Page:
To maintain cell membrane homeostasis, lipids must be dynamically redistributed during the formation of transport intermediates, but the mechanisms driving lipid sorting are not yet fully understood. Lowering sphingolipid concentration can reduce the bending energy of a membrane, and this effect could account for sphingolipid depletion along the retrograde pathway. However, sphingolipids and cholesterol are enriched along the anterograde pathway, implying that other lipid sorting mechanisms, such as protein-mediated sorting, can dominate. To characterize the influence of protein binding on the lipid composition of highly curved membranes, we studied the interactions of the B-subunit of Shiga toxin (STxB) with giant unilamellar vesicles containing its glycosphingolipid receptor [globotriaosylceramide (Gb3)]. STxB binding induced the formation of tubular membrane invaginations, and fluorescence microscopy images of these highly curved membranes were consistent with co-enrichment of Gb3 and sphingolipids. In agreement with theory, sorting was stronger for membrane compositions close to demixing. These results strongly support the hypothesis that proteins can indirectly mediate the sorting of lipids into highly curved transport intermediates via interactions between lipids and the membrane receptor of the protein.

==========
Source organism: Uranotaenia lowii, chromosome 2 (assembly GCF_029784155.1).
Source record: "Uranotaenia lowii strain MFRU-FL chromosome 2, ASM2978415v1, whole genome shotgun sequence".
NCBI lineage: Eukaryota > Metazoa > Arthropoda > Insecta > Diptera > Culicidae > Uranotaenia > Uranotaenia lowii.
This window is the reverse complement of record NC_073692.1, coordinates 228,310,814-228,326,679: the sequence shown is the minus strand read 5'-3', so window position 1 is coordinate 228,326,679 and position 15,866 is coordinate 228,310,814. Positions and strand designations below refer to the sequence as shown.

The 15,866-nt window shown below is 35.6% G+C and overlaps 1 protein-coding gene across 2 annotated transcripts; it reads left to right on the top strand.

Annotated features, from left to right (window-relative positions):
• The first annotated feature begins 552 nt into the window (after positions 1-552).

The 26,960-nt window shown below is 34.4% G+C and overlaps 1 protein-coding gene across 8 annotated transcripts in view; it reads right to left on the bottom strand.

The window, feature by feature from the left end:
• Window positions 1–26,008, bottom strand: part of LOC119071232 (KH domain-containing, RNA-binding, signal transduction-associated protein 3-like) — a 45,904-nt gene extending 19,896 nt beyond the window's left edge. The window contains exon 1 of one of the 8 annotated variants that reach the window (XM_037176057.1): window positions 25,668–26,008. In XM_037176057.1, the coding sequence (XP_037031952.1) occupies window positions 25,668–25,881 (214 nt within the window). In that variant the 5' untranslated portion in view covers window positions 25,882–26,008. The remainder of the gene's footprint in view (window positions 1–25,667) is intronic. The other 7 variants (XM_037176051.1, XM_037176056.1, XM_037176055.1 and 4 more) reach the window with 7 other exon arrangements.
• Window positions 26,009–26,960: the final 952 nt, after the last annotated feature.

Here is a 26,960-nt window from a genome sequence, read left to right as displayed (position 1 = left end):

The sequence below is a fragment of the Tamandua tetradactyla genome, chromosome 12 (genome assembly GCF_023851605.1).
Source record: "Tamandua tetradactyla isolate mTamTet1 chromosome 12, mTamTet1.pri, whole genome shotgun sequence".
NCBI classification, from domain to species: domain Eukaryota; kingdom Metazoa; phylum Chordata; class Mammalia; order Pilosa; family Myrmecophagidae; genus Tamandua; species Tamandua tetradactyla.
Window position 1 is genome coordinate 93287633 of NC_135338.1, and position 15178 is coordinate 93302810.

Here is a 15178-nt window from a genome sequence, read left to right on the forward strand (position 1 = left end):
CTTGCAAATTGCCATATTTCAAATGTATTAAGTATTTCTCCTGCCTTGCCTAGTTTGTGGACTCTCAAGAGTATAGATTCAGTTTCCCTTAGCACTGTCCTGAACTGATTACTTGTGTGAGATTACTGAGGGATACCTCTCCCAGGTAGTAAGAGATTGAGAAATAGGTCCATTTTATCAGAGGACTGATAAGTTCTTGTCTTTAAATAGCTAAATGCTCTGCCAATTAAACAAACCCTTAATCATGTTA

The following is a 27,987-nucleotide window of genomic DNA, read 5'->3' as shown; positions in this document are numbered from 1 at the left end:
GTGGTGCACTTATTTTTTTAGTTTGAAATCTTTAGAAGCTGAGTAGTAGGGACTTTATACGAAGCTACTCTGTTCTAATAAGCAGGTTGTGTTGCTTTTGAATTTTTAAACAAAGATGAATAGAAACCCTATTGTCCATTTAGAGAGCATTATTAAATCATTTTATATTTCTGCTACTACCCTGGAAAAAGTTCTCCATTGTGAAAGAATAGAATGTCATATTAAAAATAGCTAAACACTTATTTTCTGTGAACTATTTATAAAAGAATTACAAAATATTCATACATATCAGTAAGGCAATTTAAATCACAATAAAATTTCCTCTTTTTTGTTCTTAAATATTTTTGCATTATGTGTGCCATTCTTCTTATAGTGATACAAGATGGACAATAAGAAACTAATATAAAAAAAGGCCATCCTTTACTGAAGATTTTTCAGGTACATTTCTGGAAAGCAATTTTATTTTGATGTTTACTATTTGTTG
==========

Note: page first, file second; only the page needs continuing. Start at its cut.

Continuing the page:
Lipid sorting is a key process in eukaryotic cells required to maintain membrane homeostasis among organelles during intracellular transport (1). In particular, anterograde sorting of sphingolipids and cholesterol generates the very different lipid compositions of plasma membrane and endoplasmic reticulum. Several mechanisms have been proposed for the selection and incorporation of specific lipids during the formation of transport intermediates. The most popular has been the raft hypothesis [(2,3) and (4), for a recent review] in which specific lipids are selected and incorporated into microdomains that subsequently bud to form transport vesicles (5). Work over the last few years has suggested that membrane rafts may be quite dynamic. For example, active non-equilibrium processes such as the contraction of cortical actin can induce microdomain formation and receptor clustering (6). It has also been proposed that the very high curvature of transport intermediates could mediate lipid sorting (7,8).